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The International Criminal Court: The Failure of Justice

Marsili, Marco

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<oai_dc:dc xmlns:dc="" xmlns:oai_dc="" xmlns:xsi="" xsi:schemaLocation="">
  <dc:contributor>Burcea, Nelu</dc:contributor>
  <dc:contributor>Simion, Marian Gh.</dc:contributor>
  <dc:contributor>Burrill, Denise E.</dc:contributor>
  <dc:creator>Marsili, Marco</dc:creator>
  <dc:description>The lines between conventional and unconventional conflicts become blurred. Alongside non-international and international conflicts, a third category of armed conflict is emerging: hybrid, asymmetric, and transnational conflicts which involve state and non-state actors whose legal status and classification is disputed.[1] While it’s a blend of traditional and irregular tactics, hybrid warfare makes use of a wide range of tools: military and civilian; conventional and unconventional. Hybrid warfare was linked almost exclusively with non-state actors. Afterwards the concept of hybrid warfare developed in a way that is now commonly accepted to describe the interplay between conventional and unconventional means used also by governments and regular armies. 

For such emerging conflicts/warfare there is no legal definition, therefore leaving room for interpretation and applicable law. International law (IL) and international humanitarian law (IHL) – in particular the law of war (Geneva and Hague law) – apply in case of armed conflict. The law of war, a branch of public international law, sets the acceptable justifications to engage in war (jus ad bellum) and the limits to acceptable wartime conduct (jus in bello). The law of war regulates inter alia: declaration of war; acceptance of surrender and the treatment of prisoners of war; military necessity, along with distinction and proportionality; and the prohibition of certain weapons that may cause unnecessary suffering.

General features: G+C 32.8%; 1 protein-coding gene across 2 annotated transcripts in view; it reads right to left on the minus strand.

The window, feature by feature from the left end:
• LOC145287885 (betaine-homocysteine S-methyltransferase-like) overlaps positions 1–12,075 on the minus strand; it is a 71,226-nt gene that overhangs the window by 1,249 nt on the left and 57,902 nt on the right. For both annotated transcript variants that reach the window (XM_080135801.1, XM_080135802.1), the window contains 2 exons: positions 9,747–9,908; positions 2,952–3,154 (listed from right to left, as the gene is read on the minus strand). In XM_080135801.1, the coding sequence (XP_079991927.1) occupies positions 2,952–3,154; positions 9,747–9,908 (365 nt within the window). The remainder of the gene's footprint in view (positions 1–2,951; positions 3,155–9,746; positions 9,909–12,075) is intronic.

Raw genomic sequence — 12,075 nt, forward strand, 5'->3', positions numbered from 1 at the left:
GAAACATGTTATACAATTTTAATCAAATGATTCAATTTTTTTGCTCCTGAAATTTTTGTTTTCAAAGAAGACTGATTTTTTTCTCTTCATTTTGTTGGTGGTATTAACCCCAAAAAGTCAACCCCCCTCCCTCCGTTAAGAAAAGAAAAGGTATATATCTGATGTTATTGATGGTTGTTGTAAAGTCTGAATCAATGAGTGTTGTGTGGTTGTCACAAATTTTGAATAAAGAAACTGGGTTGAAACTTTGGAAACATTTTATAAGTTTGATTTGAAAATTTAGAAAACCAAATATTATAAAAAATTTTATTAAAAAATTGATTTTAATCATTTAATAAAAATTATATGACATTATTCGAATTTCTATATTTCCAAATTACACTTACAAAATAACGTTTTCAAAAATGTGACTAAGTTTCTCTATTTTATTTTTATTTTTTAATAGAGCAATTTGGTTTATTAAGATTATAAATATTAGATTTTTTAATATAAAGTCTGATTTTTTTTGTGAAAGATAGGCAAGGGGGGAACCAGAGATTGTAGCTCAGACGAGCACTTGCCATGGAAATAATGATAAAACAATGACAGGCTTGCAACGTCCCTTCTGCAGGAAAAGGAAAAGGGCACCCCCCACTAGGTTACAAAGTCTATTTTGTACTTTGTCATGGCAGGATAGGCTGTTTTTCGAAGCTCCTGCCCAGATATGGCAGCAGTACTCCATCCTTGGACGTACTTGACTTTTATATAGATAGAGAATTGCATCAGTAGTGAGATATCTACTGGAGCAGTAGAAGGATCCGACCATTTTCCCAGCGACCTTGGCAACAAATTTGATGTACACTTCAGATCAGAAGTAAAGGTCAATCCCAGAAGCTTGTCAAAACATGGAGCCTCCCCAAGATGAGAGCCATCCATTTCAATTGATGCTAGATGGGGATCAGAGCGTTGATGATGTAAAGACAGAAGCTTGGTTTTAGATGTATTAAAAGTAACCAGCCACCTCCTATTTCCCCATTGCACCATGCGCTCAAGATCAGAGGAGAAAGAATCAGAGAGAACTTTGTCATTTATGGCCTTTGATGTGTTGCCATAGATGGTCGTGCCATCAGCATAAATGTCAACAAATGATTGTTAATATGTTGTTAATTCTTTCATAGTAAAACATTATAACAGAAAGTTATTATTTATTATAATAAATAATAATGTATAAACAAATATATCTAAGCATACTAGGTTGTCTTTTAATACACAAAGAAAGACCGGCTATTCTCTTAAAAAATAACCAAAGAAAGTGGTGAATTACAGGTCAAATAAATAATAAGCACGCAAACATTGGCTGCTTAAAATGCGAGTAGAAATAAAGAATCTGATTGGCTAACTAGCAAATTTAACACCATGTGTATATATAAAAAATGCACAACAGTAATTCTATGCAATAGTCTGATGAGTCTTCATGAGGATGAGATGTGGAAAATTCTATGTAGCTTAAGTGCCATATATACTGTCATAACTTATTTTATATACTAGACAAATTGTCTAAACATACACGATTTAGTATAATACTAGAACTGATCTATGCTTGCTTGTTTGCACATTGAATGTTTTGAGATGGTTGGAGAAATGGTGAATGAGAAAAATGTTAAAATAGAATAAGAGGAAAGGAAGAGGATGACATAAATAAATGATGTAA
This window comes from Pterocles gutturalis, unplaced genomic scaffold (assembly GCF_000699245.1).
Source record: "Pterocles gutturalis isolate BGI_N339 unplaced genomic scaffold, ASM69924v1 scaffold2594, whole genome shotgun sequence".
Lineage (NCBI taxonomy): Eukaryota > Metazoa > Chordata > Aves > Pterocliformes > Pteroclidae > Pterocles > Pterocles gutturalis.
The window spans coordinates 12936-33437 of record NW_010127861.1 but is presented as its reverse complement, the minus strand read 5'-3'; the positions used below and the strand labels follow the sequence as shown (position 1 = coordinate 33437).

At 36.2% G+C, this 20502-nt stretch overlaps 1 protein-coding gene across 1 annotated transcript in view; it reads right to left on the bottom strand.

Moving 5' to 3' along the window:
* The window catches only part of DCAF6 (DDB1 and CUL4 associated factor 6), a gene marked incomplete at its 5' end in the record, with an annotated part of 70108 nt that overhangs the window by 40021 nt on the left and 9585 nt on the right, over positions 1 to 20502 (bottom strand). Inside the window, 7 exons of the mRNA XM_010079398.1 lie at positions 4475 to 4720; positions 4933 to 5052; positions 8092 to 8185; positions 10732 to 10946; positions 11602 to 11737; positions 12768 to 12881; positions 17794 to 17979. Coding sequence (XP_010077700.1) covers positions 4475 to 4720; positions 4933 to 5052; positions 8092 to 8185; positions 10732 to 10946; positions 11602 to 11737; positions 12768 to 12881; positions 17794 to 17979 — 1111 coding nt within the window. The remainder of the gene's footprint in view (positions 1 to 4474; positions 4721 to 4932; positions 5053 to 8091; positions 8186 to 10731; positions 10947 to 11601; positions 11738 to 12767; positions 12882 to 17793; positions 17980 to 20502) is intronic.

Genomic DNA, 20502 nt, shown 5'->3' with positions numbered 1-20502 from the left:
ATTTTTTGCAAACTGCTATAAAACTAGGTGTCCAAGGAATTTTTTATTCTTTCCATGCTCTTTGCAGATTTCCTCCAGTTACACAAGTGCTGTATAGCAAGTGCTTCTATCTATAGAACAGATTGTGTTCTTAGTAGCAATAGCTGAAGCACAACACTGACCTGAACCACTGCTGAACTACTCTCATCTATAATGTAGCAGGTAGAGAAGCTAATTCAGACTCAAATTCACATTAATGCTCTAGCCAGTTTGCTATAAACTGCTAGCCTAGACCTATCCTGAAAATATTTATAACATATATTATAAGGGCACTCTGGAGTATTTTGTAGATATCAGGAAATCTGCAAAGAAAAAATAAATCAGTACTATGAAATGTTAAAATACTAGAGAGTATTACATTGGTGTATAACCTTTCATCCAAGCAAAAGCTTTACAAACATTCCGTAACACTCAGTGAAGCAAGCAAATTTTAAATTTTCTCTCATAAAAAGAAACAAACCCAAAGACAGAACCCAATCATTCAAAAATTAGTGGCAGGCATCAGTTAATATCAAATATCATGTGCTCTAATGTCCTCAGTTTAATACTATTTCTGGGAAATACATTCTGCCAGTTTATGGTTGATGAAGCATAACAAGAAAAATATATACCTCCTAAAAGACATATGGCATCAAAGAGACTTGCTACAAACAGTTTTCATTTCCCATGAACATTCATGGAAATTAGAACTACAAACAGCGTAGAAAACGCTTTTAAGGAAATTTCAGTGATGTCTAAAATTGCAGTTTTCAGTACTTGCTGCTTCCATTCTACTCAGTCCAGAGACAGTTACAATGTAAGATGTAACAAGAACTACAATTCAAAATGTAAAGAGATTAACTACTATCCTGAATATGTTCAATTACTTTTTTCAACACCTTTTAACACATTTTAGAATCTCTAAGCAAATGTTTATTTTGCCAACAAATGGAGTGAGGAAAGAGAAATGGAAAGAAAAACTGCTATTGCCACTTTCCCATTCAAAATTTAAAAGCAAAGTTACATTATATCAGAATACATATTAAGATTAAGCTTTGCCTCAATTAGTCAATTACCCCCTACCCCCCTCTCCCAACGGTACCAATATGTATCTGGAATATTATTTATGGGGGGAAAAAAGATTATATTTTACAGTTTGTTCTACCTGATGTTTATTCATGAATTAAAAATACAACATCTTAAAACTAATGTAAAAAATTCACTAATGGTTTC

[1] For a definition of the term hybrid conflict, see: Gray, C.S. (2005). Another Bloody Century: Future Warfare, London: Weidenfeld &amp; Nicolson.</dc:description>
  <dc:description>This study was supported by the European Social Fund (FSE) and by the Fundação para a Ciência e a Tecnologia (FCT), Portugal, under research grant No. SFRH/BD/136170/2018. Abstract presented at the Unequal World Conference on Human Development in the context of Current Global Challenges, held virtually in New York on 28-29 September 2020, organized by the Unequal World Research Center in partnership with the Research Association for Interdisciplinary Studies (RAIS), ConScienS, IRLA and IPSEC</dc:description>
  <dc:publisher>Unequal World Research Center, IPSEC, and UN Liaison Office for IRLA and SDA</dc:publisher>
  <dc:subject>International law (IL)</dc:subject>
  <dc:subject>international humanitarian law (IHL)</dc:subject>
  <dc:subject>Geneva Conventions</dc:subject>
  <dc:subject>War crimes</dc:subject>
  <dc:subject>human rights</dc:subject>
  <dc:subject>international court of justice (ICJ)</dc:subject>
  <dc:subject>international criminal court (ICC)</dc:subject>
  <dc:subject>United Nations (UN)</dc:subject>
  <dc:subject>Law of war</dc:subject>
  <dc:subject>international justice</dc:subject>
  <dc:subject>crimes against humanity</dc:subject>
  <dc:title>The International Criminal Court: The Failure of Justice</dc:title>
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